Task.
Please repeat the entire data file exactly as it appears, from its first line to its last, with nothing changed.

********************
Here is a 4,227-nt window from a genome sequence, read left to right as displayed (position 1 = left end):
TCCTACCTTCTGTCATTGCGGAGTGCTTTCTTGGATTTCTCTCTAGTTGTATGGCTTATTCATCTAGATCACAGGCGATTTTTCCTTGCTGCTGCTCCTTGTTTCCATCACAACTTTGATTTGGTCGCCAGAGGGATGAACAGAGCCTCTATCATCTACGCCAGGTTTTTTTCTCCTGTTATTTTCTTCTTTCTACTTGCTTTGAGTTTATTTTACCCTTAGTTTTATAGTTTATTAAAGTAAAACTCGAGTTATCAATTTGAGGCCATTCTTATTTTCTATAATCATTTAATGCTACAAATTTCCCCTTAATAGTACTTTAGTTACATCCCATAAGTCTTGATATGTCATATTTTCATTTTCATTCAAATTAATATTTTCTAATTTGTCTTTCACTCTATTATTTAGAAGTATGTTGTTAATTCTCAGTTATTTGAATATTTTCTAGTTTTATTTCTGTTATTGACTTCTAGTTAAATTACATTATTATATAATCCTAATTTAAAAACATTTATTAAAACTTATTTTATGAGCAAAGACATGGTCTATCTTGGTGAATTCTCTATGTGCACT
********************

Here is a 4,227-nt window from a genome sequence, read left to right as displayed (position 1 = left end):
TCCTACCTTCTGTCATTGCGGAGTGCTTTCTTGGATTTCTCTCTAGTTGTATGGCTTATTCATCTAGATCACAGGCGATTTTTCCTTGCTGCTGCTCCTTGTTTCCATCACAACTTTGATTTGGTCGCCAGAGGGATGAACAGAGCCTCTATCATCTACGCCAGGTTTTTTTCTCCTGTTATTTTCTTCTTTCTACTTGCTTTGAGTTTATTTTACCCTTAGTTTTATAGTTTATTAAAGTAAAACTCGAGTTATCAATTTGAGGCCATTCTTATTTTCTATAATCATTTAATGCTACAAATTTCCCCTTAATAGTACTTTAGTTACATCCCATAAGTCTTGATATGTCATATTTTCATTTTCATTCAAATTAATATTTTCTAATTTGTCTTTCACTCTATTATTTAGAAGTATGTTGTTAATTCTCAGTTATTTGAATATTTTCTAGTTTTATTTCTGTTATTGACTTCTAGTTAAATTACATTATTATATAATCCTAATTTAAAAACATTTATTAAAACTTATTTTATGAGCAAAGACATGGTCTATCTTGGTGAATTCTCTATGTGCACT